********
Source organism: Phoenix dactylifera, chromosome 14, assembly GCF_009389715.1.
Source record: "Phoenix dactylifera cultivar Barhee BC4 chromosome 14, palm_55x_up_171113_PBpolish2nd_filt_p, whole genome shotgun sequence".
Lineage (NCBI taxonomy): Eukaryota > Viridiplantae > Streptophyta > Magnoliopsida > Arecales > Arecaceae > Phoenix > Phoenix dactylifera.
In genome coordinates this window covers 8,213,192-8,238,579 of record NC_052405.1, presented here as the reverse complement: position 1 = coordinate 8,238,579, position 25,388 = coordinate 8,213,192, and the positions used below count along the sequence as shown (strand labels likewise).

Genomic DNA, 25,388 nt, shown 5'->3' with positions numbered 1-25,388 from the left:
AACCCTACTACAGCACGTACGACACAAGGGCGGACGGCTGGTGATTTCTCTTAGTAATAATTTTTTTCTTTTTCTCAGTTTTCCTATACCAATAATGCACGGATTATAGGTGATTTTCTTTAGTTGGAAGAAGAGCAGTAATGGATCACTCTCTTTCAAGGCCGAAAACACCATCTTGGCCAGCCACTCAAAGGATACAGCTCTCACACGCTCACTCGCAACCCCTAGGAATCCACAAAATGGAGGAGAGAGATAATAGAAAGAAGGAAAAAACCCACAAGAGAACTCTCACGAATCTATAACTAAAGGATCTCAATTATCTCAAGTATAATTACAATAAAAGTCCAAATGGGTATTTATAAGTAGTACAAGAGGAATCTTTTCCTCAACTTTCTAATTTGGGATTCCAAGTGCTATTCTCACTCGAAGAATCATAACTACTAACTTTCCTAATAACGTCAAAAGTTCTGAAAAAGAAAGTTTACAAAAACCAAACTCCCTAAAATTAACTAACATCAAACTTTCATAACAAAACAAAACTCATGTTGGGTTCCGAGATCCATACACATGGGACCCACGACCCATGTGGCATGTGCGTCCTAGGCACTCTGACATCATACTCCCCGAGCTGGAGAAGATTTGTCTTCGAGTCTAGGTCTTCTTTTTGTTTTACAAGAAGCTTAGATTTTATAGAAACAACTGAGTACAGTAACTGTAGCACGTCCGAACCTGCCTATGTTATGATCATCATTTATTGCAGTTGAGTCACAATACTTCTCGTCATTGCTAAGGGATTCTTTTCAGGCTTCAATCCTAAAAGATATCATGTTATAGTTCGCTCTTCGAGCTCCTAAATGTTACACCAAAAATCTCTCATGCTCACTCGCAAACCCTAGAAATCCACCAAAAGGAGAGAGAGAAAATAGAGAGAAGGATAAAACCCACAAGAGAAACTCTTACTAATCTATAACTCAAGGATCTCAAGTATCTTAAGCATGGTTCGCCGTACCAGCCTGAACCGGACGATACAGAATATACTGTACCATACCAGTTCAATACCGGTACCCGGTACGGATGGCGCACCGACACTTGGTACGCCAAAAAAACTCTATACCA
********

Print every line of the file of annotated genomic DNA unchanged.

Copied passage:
Source organism: Phoenix dactylifera, chromosome 14, assembly GCF_009389715.1.
Source record: "Phoenix dactylifera cultivar Barhee BC4 chromosome 14, palm_55x_up_171113_PBpolish2nd_filt_p, whole genome shotgun sequence".
Lineage (NCBI taxonomy): Eukaryota > Viridiplantae > Streptophyta > Magnoliopsida > Arecales > Arecaceae > Phoenix > Phoenix dactylifera.
In genome coordinates this window covers 8,213,192-8,238,579 of record NC_052405.1, presented here as the reverse complement: position 1 = coordinate 8,238,579, position 25,388 = coordinate 8,213,192, and the positions used below count along the sequence as shown (strand labels likewise).

Genomic DNA, 25,388 nt, shown 5'->3' with positions numbered 1-25,388 from the left:
AACCCTACTACAGCACGTACGACACAAGGGCGGACGGCTGGTGATTTCTCTTAGTAATAATTTTTTTCTTTTTCTCAGTTTTCCTATACCAATAATGCACGGATTATAGGTGATTTTCTTTAGTTGGAAGAAGAGCAGTAATGGATCACTCTCTTTCAAGGCCGAAAACACCATCTTGGCCAGCCACTCAAAGGATACAGCTCTCACACGCTCACTCGCAACCCCTAGGAATCCACAAAATGGAGGAGAGAGATAATAGAAAGAAGGAAAAAACCCACAAGAGAACTCTCACGAATCTATAACTAAAGGATCTCAATTATCTCAAGTATAATTACAATAAAAGTCCAAATGGGTATTTATAAGTAGTACAAGAGGAATCTTTTCCTCAACTTTCTAATTTGGGATTCCAAGTGCTATTCTCACTCGAAGAATCATAACTACTAACTTTCCTAATAACGTCAAAAGTTCTGAAAAAGAAAGTTTACAAAAACCAAACTCCCTAAAATTAACTAACATCAAACTTTCATAACAAAACAAAACTCATGTTGGGTTCCGAGATCCATACACATGGGACCCACGACCCATGTGGCATGTGCGTCCTAGGCACTCTGACATCATACTCCCCGAGCTGGAGAAGATTTGTCTTCGAGTCTAGGTCTTCTTTTTGTTTTACAAGAAGCTTAGATTTTATAGAAACAACTGAGTACAGTAACTGTAGCACGTCCGAACCTGCCTATGTTATGATCATCATTTATTGCAGTTGAGTCACAATACTTCTCGTCATTGCTAAGGGATTCTTTTCAGGCTTCAATCCTAAAAGATATCATGTTATAGTTCGCTCTTCGAGCTCCTAAATGTTACACCAAAAATCTCTCATGCTCACTCGCAAACCCTAGAAATCCACCAAAAGGAGAGAGAGAAAATAGAGAGAAGGATAAAACCCACAAGAGAAACTCTTACTAATCTATAACTCAAGGATCTCAAGTATCTTAAGCATGGTTCGCCGTACCAGCCTGAACCGGACGATACAGAATATACTGTACCATACCAGTTCAATACCGGTACCCGGTACGGATGGCGCACCGACACTTGGTACGCCAAAAAAACTCTATACCA